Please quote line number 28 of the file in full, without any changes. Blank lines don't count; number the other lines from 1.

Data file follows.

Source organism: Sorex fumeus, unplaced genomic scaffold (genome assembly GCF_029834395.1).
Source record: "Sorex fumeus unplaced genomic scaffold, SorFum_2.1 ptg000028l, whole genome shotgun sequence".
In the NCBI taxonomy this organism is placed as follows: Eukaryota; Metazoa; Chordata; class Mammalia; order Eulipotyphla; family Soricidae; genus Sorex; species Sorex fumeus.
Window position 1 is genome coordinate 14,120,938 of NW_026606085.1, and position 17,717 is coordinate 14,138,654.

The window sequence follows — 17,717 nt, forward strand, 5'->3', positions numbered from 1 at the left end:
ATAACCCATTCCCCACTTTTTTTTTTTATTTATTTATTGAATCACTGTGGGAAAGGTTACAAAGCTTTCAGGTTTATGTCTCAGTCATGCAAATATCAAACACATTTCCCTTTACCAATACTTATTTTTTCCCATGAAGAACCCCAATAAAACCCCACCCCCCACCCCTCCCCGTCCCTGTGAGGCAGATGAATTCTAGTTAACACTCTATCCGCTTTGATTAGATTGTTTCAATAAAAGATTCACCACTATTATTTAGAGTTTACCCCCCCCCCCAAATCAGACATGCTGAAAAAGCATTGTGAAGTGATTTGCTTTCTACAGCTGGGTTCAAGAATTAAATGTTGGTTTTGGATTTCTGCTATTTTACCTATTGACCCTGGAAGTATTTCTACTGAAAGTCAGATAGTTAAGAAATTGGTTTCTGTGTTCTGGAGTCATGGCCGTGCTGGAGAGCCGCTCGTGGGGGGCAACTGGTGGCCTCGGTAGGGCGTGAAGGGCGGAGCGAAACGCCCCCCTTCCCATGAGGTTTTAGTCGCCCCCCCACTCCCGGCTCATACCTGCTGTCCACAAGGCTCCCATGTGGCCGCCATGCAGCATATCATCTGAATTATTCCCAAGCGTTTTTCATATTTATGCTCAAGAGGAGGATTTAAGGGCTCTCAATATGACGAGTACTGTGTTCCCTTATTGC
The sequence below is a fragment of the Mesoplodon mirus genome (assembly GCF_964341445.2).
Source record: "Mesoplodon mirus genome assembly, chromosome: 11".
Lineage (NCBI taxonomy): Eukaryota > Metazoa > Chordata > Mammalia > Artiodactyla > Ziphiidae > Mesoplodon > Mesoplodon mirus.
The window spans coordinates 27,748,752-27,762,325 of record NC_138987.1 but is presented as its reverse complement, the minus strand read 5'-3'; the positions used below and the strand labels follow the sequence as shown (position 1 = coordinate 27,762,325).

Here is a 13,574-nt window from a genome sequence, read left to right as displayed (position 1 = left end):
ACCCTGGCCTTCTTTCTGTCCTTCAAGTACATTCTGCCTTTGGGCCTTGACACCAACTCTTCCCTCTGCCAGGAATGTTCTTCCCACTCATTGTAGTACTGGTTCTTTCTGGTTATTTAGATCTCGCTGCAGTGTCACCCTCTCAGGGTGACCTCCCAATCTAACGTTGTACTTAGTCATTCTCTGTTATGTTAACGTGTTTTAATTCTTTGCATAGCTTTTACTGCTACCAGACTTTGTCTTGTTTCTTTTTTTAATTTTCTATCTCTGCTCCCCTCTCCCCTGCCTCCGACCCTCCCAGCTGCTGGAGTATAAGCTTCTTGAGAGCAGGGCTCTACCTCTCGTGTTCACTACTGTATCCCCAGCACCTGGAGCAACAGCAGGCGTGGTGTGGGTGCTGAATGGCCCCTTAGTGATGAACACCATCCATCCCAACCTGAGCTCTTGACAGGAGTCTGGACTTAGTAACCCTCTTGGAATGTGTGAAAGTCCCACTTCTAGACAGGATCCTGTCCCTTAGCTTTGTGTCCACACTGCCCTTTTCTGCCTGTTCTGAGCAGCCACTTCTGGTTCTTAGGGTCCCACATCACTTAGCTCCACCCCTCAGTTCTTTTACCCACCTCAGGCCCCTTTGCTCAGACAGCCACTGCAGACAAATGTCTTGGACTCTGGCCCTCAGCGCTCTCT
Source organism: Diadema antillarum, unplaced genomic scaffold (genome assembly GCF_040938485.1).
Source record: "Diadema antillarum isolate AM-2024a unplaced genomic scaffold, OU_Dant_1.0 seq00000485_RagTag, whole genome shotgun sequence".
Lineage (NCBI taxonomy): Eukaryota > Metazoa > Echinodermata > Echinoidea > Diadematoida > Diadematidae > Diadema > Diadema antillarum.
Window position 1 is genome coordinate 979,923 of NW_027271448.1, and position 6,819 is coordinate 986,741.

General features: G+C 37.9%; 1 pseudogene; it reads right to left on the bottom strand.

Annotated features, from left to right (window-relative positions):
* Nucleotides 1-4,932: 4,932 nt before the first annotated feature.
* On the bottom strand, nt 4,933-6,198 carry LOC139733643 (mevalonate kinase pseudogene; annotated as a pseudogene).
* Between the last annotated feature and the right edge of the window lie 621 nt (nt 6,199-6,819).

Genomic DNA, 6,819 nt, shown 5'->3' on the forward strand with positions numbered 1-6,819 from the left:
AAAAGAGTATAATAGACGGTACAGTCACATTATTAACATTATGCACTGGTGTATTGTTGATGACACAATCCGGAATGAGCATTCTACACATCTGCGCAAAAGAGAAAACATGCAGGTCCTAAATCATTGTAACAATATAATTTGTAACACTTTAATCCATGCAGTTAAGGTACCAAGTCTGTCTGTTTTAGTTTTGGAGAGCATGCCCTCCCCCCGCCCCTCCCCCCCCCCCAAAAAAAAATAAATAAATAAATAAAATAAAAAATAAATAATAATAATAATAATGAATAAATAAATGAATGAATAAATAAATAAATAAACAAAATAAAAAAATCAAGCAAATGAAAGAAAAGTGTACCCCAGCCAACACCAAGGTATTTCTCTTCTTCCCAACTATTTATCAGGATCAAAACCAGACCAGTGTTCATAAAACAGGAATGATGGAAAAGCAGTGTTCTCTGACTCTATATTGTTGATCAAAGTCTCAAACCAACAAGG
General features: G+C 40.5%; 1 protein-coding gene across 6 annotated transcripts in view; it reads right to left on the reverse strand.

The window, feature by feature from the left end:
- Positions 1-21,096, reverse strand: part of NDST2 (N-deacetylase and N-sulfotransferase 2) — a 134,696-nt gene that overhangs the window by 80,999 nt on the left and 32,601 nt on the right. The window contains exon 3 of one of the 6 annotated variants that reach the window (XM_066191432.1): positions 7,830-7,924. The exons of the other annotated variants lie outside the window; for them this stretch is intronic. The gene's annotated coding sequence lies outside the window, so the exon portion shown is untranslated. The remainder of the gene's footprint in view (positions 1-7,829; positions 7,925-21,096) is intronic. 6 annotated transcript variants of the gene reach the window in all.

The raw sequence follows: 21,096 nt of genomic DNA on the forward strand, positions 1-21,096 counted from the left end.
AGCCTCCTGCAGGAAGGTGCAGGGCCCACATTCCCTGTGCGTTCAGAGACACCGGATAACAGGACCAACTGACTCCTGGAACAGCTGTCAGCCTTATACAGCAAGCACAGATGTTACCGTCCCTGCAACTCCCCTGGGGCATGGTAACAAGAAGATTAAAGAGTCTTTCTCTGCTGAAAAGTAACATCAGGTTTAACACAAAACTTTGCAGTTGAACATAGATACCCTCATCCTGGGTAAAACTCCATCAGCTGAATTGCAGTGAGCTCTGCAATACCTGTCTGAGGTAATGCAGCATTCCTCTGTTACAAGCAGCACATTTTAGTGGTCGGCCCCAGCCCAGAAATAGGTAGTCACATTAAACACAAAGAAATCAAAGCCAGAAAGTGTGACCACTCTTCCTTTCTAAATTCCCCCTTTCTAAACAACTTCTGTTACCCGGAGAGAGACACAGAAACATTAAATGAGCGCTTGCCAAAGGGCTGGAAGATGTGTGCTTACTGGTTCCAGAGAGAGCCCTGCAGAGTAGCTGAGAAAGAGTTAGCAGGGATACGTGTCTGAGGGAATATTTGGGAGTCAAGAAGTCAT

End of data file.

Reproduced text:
AGCCTCCTGCAGGAAGGTGCAGGGCCCACATTCCCTGTGCGTTCAGAGACACCGGATAACAGGACCAACTGACTCCTGGAACAGCTGTCAGCCTTATACAGCAAGCACAGATGTTACCGTCCCTGCAACTCCCCTGGGGCATGGTAACAAGAAGATTAAAGAGTCTTTCTCTGCTGAAAAGTAACATCAGGTTTAACACAAAACTTTGCAGTTGAACATAGATACCCTCATCCTGGGTAAAACTCCATCAGCTGAATTGCAGTGAGCTCTGCAATACCTGTCTGAGGTAATGCAGCATTCCTCTGTTACAAGCAGCACATTTTAGTGGTCGGCCCCAGCCCAGAAATAGGTAGTCACATTAAACACAAAGAAATCAAAGCCAGAAAGTGTGACCACTCTTCCTTTCTAAATTCCCCCTTTCTAAACAACTTCTGTTACCCGGAGAGAGACACAGAAACATTAAATGAGCGCTTGCCAAAGGGCTGGAAGATGTGTGCTTACTGGTTCCAGAGAGAGCCCTGCAGAGTAGCTGAGAAAGAGTTAGCAGGGATACGTGTCTGAGGGAATATTTGGGAGTCAAGAAGTCAT